Milk, cheese and yoghurt lovers got good news this week: People who eat dairy have a lower risk of heart disease than those who don't.
The global observational study, published in The Lancet, of more than 130,000 people in 21 countries found dairy consumption of around three servings per day is associated with lower rates of cardiovascular disease and mortality, compared to lower levels of consumption.
What's more it didn't matter if the dairy products were low fat or full fat; the results were similar: Three servings of dairy a day — a cup of yoghurt; a glass of milk or a small slice of cheese — is linked with better health than consuming little or no dairy.
The story wasn't quite so positive for butter, where higher consumption was associated with a slightly higher risk of heart disease, although this was described as "not significant".
This research is an interesting addition to a growing body of evidence suggesting dairy is good for us, and that the saturated fat in dairy might not be harmful in the way that saturated fat in, say, processed meat is.
But since it's an association, not a causal link, we can't say from this "eat dairy to lower your risk of heart disease". And we can't say "saturated fat is good", either, although you might not think so from some of the headlines.
What's highlighted here is the distinction between single nutrients (such as fat or carbohydrate) and whole foods. We eat food, not nutrients, and foods are a whole lot more complicated than nutrients, and a whole lot more difficult to understand.
The researchers note this in their paper: "Dairy products are a diverse food group that include fermented and cultured products with many different nutrients, and their impact on health outcomes cannot be characterised fully by the presumed effect of one nutrient on a single biomarker. Even saturated fats are a diverse group, and their effects might vary depending on the content of a specific saturated fatty acid in various foods."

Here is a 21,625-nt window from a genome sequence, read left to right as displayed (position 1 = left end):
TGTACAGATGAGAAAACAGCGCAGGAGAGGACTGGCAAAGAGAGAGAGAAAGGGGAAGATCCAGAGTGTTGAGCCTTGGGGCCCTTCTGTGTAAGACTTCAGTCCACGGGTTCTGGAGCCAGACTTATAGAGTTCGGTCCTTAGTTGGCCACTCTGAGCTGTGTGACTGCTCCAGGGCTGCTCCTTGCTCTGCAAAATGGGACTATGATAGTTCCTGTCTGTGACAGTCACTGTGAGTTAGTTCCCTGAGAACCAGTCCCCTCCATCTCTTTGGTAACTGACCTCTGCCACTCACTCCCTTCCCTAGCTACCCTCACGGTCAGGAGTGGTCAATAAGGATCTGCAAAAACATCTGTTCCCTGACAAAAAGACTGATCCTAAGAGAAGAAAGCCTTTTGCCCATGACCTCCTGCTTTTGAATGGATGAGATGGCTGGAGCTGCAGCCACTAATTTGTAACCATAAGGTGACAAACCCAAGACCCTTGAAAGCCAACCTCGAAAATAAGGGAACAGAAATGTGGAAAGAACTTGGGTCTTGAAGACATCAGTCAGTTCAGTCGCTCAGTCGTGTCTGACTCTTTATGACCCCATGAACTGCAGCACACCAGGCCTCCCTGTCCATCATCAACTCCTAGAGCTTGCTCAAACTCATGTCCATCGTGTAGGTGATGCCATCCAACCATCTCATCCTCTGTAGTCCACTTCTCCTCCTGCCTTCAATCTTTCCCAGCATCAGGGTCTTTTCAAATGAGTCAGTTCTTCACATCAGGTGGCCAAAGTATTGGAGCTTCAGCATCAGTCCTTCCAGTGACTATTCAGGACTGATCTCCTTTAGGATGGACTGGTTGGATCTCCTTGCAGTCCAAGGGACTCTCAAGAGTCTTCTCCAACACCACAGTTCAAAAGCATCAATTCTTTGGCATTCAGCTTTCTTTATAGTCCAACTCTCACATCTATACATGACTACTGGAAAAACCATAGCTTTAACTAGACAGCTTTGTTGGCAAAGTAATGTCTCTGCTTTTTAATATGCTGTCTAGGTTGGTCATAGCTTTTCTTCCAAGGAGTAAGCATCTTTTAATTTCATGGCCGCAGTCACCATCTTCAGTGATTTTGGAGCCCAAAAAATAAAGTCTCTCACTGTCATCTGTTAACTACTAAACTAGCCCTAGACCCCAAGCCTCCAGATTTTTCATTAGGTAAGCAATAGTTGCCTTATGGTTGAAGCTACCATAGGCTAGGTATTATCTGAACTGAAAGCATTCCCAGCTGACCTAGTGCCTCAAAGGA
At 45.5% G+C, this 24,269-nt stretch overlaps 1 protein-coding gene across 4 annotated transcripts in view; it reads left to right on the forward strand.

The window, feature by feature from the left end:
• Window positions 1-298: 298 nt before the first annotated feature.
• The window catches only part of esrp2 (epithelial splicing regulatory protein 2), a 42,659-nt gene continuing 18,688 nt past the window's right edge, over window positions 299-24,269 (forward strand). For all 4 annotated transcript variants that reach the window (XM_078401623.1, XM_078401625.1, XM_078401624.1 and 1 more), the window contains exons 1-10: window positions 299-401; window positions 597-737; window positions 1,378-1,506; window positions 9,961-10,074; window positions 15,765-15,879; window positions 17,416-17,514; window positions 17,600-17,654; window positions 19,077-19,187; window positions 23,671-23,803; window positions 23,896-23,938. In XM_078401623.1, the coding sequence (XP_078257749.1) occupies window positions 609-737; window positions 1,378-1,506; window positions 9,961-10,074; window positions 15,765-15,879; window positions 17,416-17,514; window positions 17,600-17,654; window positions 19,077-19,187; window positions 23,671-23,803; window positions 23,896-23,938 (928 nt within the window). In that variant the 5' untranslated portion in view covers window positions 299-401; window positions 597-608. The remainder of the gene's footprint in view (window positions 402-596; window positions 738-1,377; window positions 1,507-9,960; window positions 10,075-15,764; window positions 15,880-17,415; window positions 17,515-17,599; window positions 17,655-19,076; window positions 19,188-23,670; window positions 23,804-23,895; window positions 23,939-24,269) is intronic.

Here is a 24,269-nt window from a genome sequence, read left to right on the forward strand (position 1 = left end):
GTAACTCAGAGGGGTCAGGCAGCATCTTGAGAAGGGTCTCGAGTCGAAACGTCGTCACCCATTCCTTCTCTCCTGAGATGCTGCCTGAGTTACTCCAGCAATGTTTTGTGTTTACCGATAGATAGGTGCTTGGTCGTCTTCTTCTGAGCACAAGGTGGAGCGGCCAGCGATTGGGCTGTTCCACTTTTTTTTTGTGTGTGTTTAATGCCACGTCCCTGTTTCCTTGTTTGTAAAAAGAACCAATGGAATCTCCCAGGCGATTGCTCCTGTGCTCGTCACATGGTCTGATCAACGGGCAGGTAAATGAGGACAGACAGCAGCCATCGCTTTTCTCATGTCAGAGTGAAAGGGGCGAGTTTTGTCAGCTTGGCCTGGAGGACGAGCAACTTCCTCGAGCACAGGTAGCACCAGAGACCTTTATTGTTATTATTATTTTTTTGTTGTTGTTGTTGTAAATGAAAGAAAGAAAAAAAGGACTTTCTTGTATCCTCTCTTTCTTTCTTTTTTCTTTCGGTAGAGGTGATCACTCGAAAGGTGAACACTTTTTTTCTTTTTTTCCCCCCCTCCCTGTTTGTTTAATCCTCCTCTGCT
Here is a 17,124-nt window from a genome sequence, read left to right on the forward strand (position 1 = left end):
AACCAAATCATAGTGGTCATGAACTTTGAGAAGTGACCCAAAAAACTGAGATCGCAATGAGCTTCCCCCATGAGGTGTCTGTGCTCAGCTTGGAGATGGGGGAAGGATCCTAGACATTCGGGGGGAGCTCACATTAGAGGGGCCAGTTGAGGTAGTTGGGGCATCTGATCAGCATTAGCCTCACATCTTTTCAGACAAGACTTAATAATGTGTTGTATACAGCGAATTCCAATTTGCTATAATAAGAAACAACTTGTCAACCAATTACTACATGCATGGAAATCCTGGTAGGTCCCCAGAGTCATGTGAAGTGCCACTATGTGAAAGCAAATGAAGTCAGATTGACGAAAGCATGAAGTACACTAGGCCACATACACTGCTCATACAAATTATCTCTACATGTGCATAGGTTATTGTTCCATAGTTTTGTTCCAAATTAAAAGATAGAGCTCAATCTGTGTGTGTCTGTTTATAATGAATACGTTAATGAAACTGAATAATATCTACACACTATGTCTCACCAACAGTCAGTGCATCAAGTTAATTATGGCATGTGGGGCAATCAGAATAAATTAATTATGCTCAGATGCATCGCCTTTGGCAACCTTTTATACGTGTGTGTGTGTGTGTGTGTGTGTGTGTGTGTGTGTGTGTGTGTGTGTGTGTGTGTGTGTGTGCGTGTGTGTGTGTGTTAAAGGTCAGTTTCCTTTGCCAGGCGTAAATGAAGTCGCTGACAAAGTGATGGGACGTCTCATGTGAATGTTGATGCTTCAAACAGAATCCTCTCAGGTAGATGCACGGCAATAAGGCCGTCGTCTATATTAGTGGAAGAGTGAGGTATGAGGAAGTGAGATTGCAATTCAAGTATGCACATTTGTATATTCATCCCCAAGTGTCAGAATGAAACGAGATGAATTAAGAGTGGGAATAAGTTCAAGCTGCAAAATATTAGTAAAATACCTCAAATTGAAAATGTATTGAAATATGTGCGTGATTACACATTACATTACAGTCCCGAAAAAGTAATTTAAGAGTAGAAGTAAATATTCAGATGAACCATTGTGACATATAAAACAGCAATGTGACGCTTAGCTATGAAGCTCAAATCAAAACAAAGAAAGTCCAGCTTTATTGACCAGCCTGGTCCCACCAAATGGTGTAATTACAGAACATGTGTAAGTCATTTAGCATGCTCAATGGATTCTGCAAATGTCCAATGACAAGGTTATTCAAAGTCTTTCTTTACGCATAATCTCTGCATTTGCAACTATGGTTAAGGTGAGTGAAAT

They point out they don't know what it is in dairy that's having these effects, and highlight the need to study direct associations of foods and health "rather than relying on assumptions based on isolated ingredients in such foods".
In other words: There's lots still left to learn. Which is the great thing about science: It's never done-and-dusted, we-know-this-for-sure. One piece of research adds to what has gone before.
So what does this add to what we as consumers know about milk, cheese and yoghurt? It reassures us that these are good foods — full fat or low fat. We should choose what suits us and our individual situations. If we like dairy foods and don't have an allergy or intolerance to them, they're good foods to consume regularly. And they have other benefits aside from any potential effect on heart disease risk. Not the least of which is that they're delicious.
• Niki Bezzant is editor-at-large for Healthy Food Guide www.healthyfood.co.nz